the space between the star and the wall of the tube is partly filled with candle comp. When the three materials have been introduced, they are rammed tightly into place. Then gunpowder, a star, and candle comp again are loaded into the tube and rammed down, and so on until the tube is charged. Damp candle comp, with a piece of black match leading to it and into it, is loaded at the top, pressed tightly into place, and allowed to dry. When a Roman candle is lighted, the candle comp begins to burn and to throw out a fountain of sparks. The fire soon reaches the star, ignites it, and flashes along the side of the star to light the gunpowder which blows the burning star, like a projectile, out of the tube.
Stars are pellets of combustible material. Those which contain neither aluminum nor magnesium nor Paris green have nothing in their appearance to suggest even remotely the magic which is in them. They are, however, the principal cause of the beauty of aerial pyrotechnic displays.
The components of star composition are mixed intimately and dampened uniformly with some solution which contains a binder, perhaps with gum-arabic water, perhaps with water alone if the composition contains dextrin, perhaps with alcohol if it contains shellac. Several different methods are used for forming the stars.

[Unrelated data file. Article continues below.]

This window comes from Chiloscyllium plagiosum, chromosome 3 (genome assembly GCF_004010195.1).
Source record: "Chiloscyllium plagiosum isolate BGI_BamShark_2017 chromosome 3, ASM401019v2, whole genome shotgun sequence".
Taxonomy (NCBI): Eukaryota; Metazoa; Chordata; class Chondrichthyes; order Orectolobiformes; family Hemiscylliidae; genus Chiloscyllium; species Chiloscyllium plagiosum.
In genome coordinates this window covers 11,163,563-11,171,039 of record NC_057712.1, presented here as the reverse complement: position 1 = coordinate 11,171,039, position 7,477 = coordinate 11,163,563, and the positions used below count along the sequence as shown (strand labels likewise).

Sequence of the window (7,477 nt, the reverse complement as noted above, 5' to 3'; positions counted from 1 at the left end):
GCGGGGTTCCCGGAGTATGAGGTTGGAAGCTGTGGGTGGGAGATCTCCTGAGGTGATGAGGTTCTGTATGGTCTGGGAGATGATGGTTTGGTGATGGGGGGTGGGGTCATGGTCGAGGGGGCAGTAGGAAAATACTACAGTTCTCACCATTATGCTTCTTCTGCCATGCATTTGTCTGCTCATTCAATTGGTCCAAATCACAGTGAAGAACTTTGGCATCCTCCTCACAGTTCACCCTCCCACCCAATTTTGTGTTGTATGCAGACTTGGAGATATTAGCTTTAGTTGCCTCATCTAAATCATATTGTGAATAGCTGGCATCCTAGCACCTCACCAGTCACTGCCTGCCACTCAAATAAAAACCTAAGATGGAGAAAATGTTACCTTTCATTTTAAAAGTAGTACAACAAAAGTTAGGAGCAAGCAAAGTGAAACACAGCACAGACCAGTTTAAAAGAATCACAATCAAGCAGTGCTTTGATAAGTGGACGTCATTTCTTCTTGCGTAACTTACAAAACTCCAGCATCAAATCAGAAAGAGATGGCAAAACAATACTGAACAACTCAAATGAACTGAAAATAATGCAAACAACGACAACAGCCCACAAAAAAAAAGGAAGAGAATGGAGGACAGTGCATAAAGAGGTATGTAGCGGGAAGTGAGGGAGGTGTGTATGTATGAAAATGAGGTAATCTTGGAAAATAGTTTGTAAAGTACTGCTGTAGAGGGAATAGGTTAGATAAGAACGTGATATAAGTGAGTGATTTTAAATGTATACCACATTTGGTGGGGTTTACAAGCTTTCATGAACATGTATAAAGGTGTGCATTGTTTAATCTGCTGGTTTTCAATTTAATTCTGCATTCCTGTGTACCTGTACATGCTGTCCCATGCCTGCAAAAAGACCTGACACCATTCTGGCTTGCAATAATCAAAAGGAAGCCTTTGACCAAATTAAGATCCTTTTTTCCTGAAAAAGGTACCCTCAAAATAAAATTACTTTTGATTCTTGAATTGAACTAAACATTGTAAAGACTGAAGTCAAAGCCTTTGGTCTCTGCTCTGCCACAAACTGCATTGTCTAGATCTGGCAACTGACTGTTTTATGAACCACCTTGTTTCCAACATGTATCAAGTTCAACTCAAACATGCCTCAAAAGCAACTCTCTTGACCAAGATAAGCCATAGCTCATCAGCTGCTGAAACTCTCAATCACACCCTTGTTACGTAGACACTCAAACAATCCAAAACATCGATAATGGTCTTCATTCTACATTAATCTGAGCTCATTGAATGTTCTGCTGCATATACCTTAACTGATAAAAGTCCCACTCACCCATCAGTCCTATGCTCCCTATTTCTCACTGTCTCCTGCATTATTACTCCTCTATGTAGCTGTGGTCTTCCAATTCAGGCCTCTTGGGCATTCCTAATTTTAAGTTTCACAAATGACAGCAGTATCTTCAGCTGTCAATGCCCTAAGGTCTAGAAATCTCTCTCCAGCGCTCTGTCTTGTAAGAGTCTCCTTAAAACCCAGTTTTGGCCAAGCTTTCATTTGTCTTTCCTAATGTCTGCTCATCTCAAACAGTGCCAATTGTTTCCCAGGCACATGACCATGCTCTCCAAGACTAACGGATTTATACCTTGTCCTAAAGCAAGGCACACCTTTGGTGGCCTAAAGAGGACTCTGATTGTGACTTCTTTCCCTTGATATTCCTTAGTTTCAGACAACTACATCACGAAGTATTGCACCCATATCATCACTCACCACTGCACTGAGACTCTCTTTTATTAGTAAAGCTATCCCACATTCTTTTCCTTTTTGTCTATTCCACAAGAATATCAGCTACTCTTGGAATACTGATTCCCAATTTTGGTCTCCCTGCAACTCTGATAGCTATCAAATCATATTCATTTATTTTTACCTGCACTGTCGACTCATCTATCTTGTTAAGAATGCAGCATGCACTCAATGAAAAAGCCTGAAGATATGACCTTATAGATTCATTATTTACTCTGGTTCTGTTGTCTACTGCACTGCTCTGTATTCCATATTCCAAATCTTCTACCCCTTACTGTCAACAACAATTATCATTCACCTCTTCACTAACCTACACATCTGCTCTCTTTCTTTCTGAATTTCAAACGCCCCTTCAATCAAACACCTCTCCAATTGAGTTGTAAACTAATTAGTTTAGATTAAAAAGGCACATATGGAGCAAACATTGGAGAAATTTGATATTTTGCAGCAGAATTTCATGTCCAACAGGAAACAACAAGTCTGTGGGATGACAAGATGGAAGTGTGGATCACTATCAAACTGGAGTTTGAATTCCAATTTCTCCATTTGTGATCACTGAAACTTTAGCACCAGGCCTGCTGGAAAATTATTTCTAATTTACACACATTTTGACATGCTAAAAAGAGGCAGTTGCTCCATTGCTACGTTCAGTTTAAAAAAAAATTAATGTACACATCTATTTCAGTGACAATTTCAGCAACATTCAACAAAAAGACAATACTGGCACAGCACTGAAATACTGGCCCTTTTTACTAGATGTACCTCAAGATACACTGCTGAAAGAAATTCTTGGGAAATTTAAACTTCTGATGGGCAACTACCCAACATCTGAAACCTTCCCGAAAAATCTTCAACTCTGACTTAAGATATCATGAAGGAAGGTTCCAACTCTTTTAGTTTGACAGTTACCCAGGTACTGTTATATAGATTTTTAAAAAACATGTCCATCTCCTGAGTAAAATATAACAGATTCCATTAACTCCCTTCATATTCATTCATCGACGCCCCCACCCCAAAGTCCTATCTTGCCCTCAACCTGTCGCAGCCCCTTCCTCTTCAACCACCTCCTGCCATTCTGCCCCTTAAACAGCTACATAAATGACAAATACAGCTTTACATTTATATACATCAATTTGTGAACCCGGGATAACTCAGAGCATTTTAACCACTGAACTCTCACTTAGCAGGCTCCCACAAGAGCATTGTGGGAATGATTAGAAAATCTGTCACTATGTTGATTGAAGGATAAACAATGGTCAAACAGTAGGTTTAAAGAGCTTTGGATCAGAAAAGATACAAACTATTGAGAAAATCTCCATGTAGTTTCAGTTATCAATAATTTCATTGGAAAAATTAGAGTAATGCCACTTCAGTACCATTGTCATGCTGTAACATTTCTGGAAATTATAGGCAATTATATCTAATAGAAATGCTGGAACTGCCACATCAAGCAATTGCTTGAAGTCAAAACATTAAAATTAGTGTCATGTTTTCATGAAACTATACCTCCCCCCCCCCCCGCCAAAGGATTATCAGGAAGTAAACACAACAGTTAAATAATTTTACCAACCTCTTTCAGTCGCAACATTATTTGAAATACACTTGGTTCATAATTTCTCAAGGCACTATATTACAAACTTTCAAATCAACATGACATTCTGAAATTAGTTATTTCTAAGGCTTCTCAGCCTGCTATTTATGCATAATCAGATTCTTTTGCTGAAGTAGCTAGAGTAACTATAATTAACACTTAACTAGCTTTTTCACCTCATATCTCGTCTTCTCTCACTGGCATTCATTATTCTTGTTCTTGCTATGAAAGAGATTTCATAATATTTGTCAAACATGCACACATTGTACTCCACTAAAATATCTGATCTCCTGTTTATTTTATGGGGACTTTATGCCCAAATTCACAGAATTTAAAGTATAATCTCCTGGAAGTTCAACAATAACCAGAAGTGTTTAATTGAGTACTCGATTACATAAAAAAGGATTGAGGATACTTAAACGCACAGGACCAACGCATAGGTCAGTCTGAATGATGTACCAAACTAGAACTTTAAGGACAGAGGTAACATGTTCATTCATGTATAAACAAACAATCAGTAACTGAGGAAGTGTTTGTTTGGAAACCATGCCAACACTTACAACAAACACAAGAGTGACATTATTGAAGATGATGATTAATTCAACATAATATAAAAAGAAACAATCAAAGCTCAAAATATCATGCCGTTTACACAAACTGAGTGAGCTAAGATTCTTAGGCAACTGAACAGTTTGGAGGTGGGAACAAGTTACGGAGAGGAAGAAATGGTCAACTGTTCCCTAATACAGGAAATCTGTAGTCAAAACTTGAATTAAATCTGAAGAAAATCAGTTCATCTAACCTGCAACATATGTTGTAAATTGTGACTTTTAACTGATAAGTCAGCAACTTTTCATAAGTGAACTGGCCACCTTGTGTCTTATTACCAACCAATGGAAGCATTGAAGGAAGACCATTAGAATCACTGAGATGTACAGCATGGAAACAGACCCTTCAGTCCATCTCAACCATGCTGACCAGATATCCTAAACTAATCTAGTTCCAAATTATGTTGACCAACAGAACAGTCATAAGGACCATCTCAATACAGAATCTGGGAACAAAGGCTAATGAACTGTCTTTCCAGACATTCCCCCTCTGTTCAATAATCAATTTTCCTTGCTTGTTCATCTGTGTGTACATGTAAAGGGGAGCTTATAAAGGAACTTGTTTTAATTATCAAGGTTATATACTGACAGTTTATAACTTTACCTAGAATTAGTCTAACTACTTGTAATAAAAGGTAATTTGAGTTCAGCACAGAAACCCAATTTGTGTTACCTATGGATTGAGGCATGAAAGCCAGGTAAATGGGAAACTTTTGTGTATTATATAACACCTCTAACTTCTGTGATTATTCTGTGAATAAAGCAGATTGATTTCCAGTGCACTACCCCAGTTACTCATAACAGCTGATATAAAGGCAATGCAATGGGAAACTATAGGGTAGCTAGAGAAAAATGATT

To make cut stars, the damp mixture is spread out in a shallow pan, pressed down evenly, cut into cubes, say % to % inch on the side, allowed to dry, and broken apart. Because of their corners, cut stars take fire very readily and are well suited for use in rockets and small aerial bombshells. Cylindrical stars are preferred for Roman candles.
For the preparation of a small number of stars, a star pump is a convenient instrument. This consists of a brass tube with a plunger which slides within it. The plunger has a handle and, on its side, a peg which works within a slot in the side of the tube— in such manner that it may be fixed in position to leave at the open end of the tube a space equal to the size of the star which it is desired to make. This space is then tightly packed with the damp mixture; the plunger is turned so that the peg may move through the longitudinal slot, and the handle is pushed to eject the star. ^
For large-scale production, a star plate or star mold assembly is best. This consists of three flat rectangular plates of hard wood or metal, preferably aluminum. One has a perfectly smooth surface. The second, which rests upon this, has many circular holes of the size of the stars which are desired. The damp mixture is dumped upon this plate, rubbed, pressed, and packed into the holes, and the surface of the plate is then wiped clcan. The third
Fioubb 28. A Star Plate or Star Board in Use. (Courtesy National Fireworks Company.)
plate is supplied with pegs, corresponding in number and position to the holes of the second plate, the pegs being slightly narrower than the holes and slightly longer than their depth. The second plate is now placed above a tray into which the stars may fall, and the stars are pushed out by putting the pegged plate upon it. In certain conditions it may be possible to dispense with the pegged plate and to push out the stars by means of a roller of soft crepe rubber.
Box stars are less likely to crumble from shock, and are accordingly used in large aerial bombshells. They are also used for festoons and for other aerial tableaux effects. Short pieces of
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